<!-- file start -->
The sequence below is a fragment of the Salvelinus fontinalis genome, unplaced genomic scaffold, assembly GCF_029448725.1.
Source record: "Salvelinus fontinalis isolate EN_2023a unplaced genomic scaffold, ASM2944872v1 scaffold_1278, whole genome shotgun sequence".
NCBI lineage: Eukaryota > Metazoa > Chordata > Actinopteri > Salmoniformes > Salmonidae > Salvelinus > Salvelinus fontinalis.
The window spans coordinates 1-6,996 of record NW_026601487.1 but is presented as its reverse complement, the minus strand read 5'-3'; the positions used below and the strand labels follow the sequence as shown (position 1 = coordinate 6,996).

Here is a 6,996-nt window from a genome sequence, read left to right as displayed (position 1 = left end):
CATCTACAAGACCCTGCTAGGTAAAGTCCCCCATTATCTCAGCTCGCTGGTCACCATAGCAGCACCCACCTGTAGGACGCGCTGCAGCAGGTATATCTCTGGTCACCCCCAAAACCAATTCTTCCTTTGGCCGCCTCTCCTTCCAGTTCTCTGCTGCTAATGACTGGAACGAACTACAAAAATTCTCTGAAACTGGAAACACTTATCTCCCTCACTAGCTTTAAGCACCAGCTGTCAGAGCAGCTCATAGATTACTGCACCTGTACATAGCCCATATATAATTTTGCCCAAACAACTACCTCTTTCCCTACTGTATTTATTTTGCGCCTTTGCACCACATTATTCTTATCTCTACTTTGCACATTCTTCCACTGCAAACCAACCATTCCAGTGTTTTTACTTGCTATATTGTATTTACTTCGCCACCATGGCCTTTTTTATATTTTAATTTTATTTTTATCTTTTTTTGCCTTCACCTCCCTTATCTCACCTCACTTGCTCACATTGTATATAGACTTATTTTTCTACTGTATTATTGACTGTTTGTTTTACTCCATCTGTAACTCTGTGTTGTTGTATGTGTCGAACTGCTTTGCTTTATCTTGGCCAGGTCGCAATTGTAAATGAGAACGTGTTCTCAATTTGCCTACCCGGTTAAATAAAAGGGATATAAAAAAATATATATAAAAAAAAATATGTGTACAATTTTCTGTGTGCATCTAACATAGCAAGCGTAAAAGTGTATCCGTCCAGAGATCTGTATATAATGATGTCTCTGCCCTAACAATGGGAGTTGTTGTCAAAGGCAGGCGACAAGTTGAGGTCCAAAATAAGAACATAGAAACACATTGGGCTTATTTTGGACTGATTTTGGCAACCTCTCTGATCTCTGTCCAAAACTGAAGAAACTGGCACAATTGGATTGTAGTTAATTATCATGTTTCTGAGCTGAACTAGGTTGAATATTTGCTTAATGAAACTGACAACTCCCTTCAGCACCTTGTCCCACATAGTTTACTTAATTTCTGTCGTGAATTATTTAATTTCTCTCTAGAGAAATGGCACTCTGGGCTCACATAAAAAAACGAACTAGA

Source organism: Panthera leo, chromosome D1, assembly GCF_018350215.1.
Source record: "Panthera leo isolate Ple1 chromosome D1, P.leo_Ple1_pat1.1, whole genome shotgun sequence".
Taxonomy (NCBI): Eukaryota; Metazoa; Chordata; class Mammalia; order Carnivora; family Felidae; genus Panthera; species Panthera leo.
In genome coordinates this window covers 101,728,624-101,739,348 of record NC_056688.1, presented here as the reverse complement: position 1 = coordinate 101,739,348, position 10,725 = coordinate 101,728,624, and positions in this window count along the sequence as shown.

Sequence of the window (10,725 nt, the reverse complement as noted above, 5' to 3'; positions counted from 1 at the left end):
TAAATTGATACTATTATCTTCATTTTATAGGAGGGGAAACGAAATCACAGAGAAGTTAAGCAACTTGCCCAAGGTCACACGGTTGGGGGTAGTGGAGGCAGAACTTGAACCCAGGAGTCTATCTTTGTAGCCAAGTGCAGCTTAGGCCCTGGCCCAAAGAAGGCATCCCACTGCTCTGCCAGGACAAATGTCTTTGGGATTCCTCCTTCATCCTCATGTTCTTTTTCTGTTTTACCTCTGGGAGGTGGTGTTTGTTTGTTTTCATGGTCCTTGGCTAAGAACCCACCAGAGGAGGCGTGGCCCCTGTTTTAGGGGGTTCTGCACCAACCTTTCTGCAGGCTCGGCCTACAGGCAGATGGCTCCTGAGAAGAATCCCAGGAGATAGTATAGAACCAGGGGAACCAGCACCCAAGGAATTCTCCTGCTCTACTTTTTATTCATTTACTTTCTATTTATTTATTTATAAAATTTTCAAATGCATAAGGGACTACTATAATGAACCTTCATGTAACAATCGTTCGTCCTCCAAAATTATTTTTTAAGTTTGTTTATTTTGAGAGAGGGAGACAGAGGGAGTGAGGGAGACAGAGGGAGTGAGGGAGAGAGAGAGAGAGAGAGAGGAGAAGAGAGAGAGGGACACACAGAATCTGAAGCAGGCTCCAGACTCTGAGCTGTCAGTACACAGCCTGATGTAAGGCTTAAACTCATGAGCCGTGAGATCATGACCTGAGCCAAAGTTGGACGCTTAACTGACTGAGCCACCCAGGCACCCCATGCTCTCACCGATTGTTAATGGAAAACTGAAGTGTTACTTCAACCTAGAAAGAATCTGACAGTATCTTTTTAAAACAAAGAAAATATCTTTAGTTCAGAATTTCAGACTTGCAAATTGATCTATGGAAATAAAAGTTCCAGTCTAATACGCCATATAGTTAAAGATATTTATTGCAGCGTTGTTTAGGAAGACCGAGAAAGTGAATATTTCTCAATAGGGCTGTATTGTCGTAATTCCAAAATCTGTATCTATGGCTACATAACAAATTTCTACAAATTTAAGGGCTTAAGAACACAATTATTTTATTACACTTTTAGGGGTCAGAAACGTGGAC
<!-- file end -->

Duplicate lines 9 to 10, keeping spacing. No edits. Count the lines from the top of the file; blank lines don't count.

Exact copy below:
Taxonomy (NCBI): Eukaryota; Metazoa; Chordata; class Mammalia; order Carnivora; family Felidae; genus Panthera; species Panthera leo.
In genome coordinates this window covers 101,728,624-101,739,348 of record NC_056688.1, presented here as the reverse complement: position 1 = coordinate 101,739,348, position 10,725 = coordinate 101,728,624, and positions in this window count along the sequence as shown.